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Michael Fallon, Secretary of State for Defence, recently voiced concerns that there is a ‘real and present danger’ of Russia trying to destabilise the Baltic States. Given how effective Russia’s tactics have been in Ukraine, and how the conflict there highlighted the acute difficulties of, and the West’s inadequate response to, dealing with ambiguous warfare, it is necessary to understand how this might manifest itself elsewhere. There is certainly the theoretical potential for destabilisation wherever there is an ethnic Russian population to be ‘protected’. The Ukraine crisis has demonstrated that once support for greater autonomy, if not full separation or absorption into Russia, is encouraged by real military assistance and an effective information campaign, it is very hard to halt the momentum once it has started.
A huge challenge has been to simultaneously address the non-military, popular and civil unrest aspect of the opposition whilst also dealing with a military force. It would certainly be in Russia’s interests to have leverage in a NATO country, particularly given its own narrative that opposes NATO expansion and perceived encroachment on its traditional sphere of influence. Whether the Baltic States are in fact part of Russia’s strategic vision, however, is questionable. The main purpose of examining a threat to the Baltic States is one of active deterrence, not of identifying a latent conflict.
Approximately 26% of the Latvian population is ethnic Russian, and 25% of that of Estonia. Lithuania’s is less at 6%. There have been a number of reports raising concerns over pro-Russian support particularly in Latvia, where there is an additional group of ethnic Russians that are also ‘non-citizens’ who do not have the vote. Latgale, Latvia’s Eastern province, is of particular significance in this debate. Latgale borders Russia and ethnic Russians make up almost 38% of the local population, compared to the Latvian population of 45%.
Latvia’s Russian Union political party has drawn parallels between Latgale and Crimea. Latvian police investigated the appearance in January on social media of calls for the creation of ‘the Latgale People’s Republic’, and the Harmony party, which favours closer ties with Russia and is predominantly backed by ethnic Russians, won 23% of the parliamentary vote in October 2014.
There have been mixed signals from Latvia itself, with Latvia’s defence minister saying there had been no signs yet of Russian attempts at destabilisation, whilst the country’s finance minister said he had detected indicators of hybrid warfare over the past year. Despite there being valid cause for concern and a need for preparation, it would be much more of a risk for Russia to test the West’s response in a NATO country in the same way it has done in Ukraine. Putin knew in advance that Russia would be more willing to fight for Ukraine than Europe would, because of the very fact that Ukraine is not a NATO member.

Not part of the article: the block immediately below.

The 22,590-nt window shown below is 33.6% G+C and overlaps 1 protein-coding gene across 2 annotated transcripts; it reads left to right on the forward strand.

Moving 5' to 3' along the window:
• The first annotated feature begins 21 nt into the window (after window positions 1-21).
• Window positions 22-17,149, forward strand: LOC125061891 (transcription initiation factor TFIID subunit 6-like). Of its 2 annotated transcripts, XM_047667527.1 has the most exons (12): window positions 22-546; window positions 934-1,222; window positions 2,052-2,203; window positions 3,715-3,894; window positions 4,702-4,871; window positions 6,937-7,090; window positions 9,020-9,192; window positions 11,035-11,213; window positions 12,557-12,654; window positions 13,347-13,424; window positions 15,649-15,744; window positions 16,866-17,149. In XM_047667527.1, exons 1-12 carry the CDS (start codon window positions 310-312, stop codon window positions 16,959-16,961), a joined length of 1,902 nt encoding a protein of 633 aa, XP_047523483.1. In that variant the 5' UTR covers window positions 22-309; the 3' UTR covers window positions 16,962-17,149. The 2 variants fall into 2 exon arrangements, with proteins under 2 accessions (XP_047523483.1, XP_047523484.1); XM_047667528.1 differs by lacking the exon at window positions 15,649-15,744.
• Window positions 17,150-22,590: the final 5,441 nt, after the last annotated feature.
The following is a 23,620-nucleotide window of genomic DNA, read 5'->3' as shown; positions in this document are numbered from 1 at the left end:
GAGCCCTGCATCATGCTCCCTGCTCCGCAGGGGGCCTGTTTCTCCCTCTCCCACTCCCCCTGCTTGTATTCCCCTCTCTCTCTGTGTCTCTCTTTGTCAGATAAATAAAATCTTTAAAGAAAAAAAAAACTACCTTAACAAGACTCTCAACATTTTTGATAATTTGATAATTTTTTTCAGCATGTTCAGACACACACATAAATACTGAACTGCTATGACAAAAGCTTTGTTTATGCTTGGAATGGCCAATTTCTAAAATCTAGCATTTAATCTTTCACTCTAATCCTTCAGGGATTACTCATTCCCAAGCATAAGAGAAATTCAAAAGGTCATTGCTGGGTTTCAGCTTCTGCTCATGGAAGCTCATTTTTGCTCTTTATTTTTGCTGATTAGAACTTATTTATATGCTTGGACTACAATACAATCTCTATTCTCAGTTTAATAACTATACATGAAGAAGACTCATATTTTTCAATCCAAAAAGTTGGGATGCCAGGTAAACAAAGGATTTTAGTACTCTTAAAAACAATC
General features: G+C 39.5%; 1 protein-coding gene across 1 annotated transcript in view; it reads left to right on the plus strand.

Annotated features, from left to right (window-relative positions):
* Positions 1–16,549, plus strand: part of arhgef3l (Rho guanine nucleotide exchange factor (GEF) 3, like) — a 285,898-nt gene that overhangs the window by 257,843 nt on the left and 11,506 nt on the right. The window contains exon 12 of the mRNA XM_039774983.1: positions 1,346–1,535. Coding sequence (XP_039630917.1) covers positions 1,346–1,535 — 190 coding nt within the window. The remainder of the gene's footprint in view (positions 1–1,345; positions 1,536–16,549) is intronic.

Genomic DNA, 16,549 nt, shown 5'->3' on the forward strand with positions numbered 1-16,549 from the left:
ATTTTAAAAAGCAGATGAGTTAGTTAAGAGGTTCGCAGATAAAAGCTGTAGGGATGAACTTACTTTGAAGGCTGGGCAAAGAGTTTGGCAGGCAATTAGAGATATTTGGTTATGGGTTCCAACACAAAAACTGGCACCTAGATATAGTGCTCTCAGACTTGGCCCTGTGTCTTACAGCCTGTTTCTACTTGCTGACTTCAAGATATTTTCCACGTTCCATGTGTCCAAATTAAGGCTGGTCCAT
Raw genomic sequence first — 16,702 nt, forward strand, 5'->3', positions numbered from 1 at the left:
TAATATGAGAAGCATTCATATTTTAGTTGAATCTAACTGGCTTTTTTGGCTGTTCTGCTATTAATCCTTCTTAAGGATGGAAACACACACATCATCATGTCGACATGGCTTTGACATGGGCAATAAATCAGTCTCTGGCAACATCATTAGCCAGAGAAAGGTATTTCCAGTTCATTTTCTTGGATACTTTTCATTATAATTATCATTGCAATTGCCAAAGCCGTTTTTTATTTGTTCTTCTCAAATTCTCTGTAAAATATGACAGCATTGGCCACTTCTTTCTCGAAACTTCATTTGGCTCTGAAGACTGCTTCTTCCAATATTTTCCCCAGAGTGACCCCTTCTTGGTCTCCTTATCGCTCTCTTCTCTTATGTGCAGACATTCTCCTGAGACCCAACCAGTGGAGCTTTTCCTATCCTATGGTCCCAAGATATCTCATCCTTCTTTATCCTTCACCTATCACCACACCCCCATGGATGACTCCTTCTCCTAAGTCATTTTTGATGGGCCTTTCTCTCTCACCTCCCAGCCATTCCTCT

Russia’s recent probes into the Baltic States’ airspace could indicate preparations for some form of an offensive, but the fact that such exercises have extended to Scandinavia and Britain seems to speak more to a show of strength. It would also be harder to mobilise a big enough support base in an EU country. The severe levels of corruption and economic mismanagement in Ukraine contributed to a certain disillusionment that aided the rebels’ cause in the Donbass.
Russia’s motivation in Ukraine was to prevent the country as a whole turning completely to the West, but the Baltic States have already formally left Russia’s sphere of influence in this way. Putin has mourned the collapse of the Soviet Union, but given the current economic situation in Russia, it is not in a strong position to launch a new campaign of destabilisation and military support without severely jeopardising its own economic growth.
Although Russia’s unpredictability means it may well test the water and take advantage of any opportunities to stir up unrest in the Baltic States, and it has demonstrated willingness to subordinate economics to military spending, transferring its tactics in Ukraine to a NATO country would be far more dangerous and difficult. Although hybrid warfare requires an update in response to any ‘armed attack’ set out in Article 5, NATO has made it clear to Russia it would respond.
Rather than a reflection on the realities of Russia’s intentions towards the Baltics, focusing the conversation on the Baltics is more about deterrence to Russia. This is more about NATO trying to show that it would react effectively if the Baltics were subject to a Ukraine-type destabilisation in order to prevent Russia from trying. The Ukraine crisis has reinvigorated NATO’s role in European security, but that role and response now has to change to deal with the new dimensions of the threat, which amalgamates conventional warfare with that of cyber, information and psychological.
As Sir Adrian Bradshaw told an audience at RUSI, NATO acknowledges the challenges of this, but it is still not completely clear how exactly NATO plans to deal with the multiplicity of tactics. Regardless of what assurance is offered to the Baltic States, the key issue remains that Russia’s tactics in Ukraine have worked effectively, were unexpected and have created a conflict against which deterrence has failed.